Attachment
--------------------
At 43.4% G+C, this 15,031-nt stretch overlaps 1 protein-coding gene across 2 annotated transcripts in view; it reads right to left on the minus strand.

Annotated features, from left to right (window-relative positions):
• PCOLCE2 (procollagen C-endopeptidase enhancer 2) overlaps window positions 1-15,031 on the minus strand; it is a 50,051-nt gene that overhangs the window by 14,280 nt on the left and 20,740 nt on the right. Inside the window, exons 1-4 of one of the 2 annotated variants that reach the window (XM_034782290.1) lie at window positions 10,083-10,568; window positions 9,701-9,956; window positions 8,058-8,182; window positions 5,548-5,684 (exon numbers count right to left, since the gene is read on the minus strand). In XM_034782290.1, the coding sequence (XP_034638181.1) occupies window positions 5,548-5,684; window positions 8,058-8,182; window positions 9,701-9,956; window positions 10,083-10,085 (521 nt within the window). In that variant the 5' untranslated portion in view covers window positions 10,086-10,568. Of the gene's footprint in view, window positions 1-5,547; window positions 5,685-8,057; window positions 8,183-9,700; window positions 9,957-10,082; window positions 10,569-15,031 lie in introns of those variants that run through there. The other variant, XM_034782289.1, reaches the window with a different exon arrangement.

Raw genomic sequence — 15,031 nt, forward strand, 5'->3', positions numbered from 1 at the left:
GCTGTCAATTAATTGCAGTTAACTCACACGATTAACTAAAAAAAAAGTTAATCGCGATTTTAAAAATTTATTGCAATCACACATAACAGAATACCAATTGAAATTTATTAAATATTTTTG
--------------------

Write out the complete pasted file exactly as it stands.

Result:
At 43.4% G+C, this 15,031-nt stretch overlaps 1 protein-coding gene across 2 annotated transcripts in view; it reads right to left on the minus strand.

Annotated features, from left to right (window-relative positions):
• PCOLCE2 (procollagen C-endopeptidase enhancer 2) overlaps window positions 1-15,031 on the minus strand; it is a 50,051-nt gene that overhangs the window by 14,280 nt on the left and 20,740 nt on the right. Inside the window, exons 1-4 of one of the 2 annotated variants that reach the window (XM_034782290.1) lie at window positions 10,083-10,568; window positions 9,701-9,956; window positions 8,058-8,182; window positions 5,548-5,684 (exon numbers count right to left, since the gene is read on the minus strand). In XM_034782290.1, the coding sequence (XP_034638181.1) occupies window positions 5,548-5,684; window positions 8,058-8,182; window positions 9,701-9,956; window positions 10,083-10,085 (521 nt within the window). In that variant the 5' untranslated portion in view covers window positions 10,086-10,568. Of the gene's footprint in view, window positions 1-5,547; window positions 5,685-8,057; window positions 8,183-9,700; window positions 9,957-10,082; window positions 10,569-15,031 lie in introns of those variants that run through there. The other variant, XM_034782289.1, reaches the window with a different exon arrangement.

Raw genomic sequence — 15,031 nt, forward strand, 5'->3', positions numbered from 1 at the left:
GCTGTCAATTAATTGCAGTTAACTCACACGATTAACTAAAAAAAAAGTTAATCGCGATTTTAAAAATTTATTGCAATCACACATAACAGAATACCAATTGAAATTTATTAAATATTTTTG